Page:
results were so paramount, then maybe Washington should’ve been ranked
ahead of Miami. After all, the Huskies beat Miami and also
only lost once — a 23-16 defeat at two-loss Oregon.
4. Margin of Victory: If Washington was
discounted because it won lots of close games — eight of its 11 games
were decided by seven or fewer points — then the fact that Florida
State won its games, against a considerably tougher schedule, by a
wider margin than Miami (38.9 vs. 30.4) should not have been
overlooked. And the computers didn’t.
5. Historic Precedent: Even before the birth
of BCS, there had been several instances that a team was ranked ahead
of another despite losing head-to-head and possessing the same record.
In 1993, Florida State finished ahead of Notre Dame in both polls even
though the Irish won, 31-24, at South Bend. In 1978, USC finished
second to Alabama (11-1) in the AP poll even though the Trojans (12-1)
beat the Tide, 24-14, in Birmingham, Ala.
See, the body of evidence is pretty strong in the
Seminoles’ favor. Their presence in the BCS championship game was
easily defensible. That they laid an near-egg in an ugly 13-2 loss to
Oklahoma is immaterial. And that Miami defeated a Florida team in the
Sugar Bowl — a team that the ‘Noles walloped — is irrelevant.
And one more thing: Even if today’s BCS formula,
which gives two-thirds of its weight to the human polls, were applied
to the 2000 season, you’d still end up with the same result. Florida
State would’ve finished second, ahead of Miami (1.1093 vs. 1.1025).
Final BCS Standings:1. Oklahoma, 2. Florida State, 3. Miami
(Fla.), 4. Washington.
* Using present day BCS formula: 1. Oklahoma, 2. Florida State.
* Using human polls only: 1. Oklahoma, 2. Miami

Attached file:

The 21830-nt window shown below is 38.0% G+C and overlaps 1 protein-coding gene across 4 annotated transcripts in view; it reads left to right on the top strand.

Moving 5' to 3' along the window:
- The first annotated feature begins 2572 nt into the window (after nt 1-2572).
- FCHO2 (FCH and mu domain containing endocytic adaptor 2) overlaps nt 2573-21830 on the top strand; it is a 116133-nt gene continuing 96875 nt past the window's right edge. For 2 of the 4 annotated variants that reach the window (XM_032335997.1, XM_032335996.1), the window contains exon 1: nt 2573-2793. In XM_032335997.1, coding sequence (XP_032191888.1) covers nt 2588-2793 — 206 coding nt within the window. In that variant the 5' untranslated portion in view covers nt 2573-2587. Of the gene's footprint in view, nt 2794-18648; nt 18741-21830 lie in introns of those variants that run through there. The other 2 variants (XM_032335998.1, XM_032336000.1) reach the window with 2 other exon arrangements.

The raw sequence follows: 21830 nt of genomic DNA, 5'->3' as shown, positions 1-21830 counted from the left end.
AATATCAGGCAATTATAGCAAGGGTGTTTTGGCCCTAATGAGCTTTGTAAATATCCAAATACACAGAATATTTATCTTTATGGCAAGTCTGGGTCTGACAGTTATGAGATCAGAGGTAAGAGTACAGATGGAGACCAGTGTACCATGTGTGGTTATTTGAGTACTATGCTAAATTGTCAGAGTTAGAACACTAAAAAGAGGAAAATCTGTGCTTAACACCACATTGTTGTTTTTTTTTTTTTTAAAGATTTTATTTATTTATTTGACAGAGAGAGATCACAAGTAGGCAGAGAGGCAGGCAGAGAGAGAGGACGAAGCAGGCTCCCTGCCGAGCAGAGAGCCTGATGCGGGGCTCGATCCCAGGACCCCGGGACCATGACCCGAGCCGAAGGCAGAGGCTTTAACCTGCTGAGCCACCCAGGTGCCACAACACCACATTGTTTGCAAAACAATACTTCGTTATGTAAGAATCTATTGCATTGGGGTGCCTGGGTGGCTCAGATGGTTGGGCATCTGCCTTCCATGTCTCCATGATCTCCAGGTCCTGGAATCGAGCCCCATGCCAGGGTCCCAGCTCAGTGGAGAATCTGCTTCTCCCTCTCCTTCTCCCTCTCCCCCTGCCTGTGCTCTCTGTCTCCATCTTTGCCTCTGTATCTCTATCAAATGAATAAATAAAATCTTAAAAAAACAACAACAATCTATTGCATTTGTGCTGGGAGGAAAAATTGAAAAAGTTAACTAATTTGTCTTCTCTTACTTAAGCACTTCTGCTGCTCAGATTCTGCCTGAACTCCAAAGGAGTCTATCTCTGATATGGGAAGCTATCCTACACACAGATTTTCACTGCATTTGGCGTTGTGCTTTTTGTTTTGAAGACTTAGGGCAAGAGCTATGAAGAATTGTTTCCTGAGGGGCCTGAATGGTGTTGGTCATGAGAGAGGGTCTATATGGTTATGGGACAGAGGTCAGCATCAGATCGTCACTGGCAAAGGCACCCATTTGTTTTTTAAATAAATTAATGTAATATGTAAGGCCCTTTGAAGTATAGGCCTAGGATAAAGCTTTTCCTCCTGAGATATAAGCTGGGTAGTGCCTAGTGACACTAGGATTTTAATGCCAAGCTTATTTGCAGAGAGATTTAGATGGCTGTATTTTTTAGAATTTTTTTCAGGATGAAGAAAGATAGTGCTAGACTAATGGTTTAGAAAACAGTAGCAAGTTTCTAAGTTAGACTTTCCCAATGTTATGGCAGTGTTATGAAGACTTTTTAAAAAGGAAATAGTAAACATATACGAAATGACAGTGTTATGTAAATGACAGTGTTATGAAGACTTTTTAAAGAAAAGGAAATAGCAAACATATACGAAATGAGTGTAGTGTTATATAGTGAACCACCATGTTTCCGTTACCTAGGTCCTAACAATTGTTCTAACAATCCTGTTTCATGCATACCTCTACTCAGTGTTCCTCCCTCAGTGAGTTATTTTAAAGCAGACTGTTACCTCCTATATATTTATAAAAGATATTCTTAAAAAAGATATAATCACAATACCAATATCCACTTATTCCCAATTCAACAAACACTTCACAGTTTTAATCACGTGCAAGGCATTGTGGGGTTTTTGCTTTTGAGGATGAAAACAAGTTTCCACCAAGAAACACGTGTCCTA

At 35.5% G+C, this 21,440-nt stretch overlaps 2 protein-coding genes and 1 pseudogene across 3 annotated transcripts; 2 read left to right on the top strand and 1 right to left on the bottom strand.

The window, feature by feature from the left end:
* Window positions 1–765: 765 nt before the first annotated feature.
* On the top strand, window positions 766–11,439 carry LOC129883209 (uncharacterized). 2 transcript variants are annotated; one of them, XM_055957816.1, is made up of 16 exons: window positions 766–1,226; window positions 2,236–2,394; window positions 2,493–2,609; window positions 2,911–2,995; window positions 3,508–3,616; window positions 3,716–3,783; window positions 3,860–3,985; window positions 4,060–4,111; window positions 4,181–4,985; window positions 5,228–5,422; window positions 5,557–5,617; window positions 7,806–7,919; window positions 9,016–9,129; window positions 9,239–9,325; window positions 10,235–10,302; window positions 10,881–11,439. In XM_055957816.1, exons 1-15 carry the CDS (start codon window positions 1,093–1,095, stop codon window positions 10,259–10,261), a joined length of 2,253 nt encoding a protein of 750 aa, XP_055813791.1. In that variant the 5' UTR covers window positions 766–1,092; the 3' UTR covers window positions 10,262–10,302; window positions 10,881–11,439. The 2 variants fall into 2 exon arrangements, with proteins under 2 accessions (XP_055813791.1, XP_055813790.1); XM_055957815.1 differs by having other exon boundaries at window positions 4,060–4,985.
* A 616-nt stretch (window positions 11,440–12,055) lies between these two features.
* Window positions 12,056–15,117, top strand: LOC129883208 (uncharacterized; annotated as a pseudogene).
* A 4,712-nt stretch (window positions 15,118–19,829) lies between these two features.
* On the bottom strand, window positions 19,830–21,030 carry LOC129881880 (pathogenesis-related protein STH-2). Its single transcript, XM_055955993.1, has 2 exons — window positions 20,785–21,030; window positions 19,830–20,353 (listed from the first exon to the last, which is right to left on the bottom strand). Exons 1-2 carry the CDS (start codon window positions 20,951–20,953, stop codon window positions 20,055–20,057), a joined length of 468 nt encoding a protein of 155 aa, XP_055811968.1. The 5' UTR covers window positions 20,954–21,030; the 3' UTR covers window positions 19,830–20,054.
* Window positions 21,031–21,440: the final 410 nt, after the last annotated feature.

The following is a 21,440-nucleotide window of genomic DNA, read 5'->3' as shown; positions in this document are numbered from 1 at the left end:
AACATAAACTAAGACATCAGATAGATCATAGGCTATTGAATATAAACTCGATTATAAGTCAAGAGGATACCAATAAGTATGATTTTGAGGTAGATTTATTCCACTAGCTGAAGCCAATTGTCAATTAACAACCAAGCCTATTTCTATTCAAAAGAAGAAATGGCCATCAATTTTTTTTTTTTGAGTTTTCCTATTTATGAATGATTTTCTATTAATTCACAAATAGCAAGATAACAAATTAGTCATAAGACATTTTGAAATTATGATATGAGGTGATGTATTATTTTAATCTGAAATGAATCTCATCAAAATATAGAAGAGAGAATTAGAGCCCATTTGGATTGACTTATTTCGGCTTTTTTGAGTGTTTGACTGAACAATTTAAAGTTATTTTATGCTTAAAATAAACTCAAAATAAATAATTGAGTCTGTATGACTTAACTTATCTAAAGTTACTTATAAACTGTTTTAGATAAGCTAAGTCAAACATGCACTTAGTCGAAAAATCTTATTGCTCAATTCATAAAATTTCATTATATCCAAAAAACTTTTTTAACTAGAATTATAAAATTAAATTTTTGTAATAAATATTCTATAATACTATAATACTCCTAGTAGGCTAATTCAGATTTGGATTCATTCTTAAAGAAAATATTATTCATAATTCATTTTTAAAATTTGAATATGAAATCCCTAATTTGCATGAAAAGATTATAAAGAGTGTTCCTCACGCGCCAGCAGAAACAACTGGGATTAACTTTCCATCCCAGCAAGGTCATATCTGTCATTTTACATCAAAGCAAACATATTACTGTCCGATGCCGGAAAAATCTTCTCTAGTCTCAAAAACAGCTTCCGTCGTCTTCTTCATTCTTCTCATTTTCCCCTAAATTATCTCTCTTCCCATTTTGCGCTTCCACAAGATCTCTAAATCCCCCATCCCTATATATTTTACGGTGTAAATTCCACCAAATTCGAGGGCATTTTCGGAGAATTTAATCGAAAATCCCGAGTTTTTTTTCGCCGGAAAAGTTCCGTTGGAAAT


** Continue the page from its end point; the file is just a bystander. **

* Plus-One: Oklahoma vs. Washington; Florida State vs. Miami (Fla.).
* Notre Dame windfall: The Fiesta Bowl
passed on four teams ahead of Notre Dame in the BCS standings to take
the two-loss No. 10 Irish. Virginia Tech, ranked No. 5 with its only
loss to Miami, fell just outside of the Kansas State-mandate and was
ignored. Three other two-loss teams were also swept aside — Oregon
(out because two other Pac-10 teams were already taken), Kansas State
(they’re pretty used to this by now) and Nebraska. The Huskers also
had a beef because they had defeated Notre Dame in South Bend, 27-24,
earlier in the season. This occurred at a time when the Irish received
a windfall of $13 million for a BCS bowl appearance — as opposed to
today’s more balanced payouts. Notre Dame was promptly exposed as a
fraud as it was annihilated by Dennis Erickson’s Oregon State Beavers,
BCS formula review: No change to the formula
was made between the 1999 and 2000 seasons. And that’s about to
change, as the formula would be tweaked or overhauled in four of the
next five years.
Analysis: The changes to the BCS formula
prior to the 2001 season would prove to be simply reactionary and
solved nothing. And while an argument may be stated on Miami’s behalf,
the results of the bowl games really made a case for Washington. The
Huskies went 7-1 in easily the toughest conference in 2000. They beat
Purdue in the Rose Bowl; and bowl wins by Oregon State and Oregon gave
the Pac-10 three teams in the top seven in the final AP poll. The BCS
was rocked by its first real crisis and another one would erupt the